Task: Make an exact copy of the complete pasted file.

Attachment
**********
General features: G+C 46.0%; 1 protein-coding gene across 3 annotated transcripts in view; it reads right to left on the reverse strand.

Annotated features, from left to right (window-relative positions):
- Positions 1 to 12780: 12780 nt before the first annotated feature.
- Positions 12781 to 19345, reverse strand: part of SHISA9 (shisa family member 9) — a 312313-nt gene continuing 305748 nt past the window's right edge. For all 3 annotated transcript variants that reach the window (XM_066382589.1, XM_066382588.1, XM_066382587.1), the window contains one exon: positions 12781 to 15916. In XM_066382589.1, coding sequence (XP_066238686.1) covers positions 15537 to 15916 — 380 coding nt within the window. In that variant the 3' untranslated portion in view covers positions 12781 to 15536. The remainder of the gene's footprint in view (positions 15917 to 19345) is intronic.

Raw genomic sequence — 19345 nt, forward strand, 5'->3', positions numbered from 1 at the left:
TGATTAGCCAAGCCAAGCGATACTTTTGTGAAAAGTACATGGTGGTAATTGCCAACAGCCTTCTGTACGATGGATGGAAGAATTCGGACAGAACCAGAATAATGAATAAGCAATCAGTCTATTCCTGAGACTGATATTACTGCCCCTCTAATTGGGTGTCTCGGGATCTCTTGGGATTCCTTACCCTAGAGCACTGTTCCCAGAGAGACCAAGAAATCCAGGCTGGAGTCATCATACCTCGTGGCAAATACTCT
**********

General features: G+C 46.0%; 1 protein-coding gene across 3 annotated transcripts in view; it reads right to left on the reverse strand.

Annotated features, from left to right (window-relative positions):
- Positions 1 to 12780: 12780 nt before the first annotated feature.
- Positions 12781 to 19345, reverse strand: part of SHISA9 (shisa family member 9) — a 312313-nt gene continuing 305748 nt past the window's right edge. For all 3 annotated transcript variants that reach the window (XM_066382589.1, XM_066382588.1, XM_066382587.1), the window contains one exon: positions 12781 to 15916. In XM_066382589.1, coding sequence (XP_066238686.1) covers positions 15537 to 15916 — 380 coding nt within the window. In that variant the 3' untranslated portion in view covers positions 12781 to 15536. The remainder of the gene's footprint in view (positions 15917 to 19345) is intronic.

Raw genomic sequence — 19345 nt, forward strand, 5'->3', positions numbered from 1 at the left:
TGATTAGCCAAGCCAAGCGATACTTTTGTGAAAAGTACATGGTGGTAATTGCCAACAGCCTTCTGTACGATGGATGGAAGAATTCGGACAGAACCAGAATAATGAATAAGCAATCAGTCTATTCCTGAGACTGATATTACTGCCCCTCTAATTGGGTGTCTCGGGATCTCTTGGGATTCCTTACCCTAGAGCACTGTTCCCAGAGAGACCAAGAAATCCAGGCTGGAGTCATCATACCTCGTGGCAAATACTCT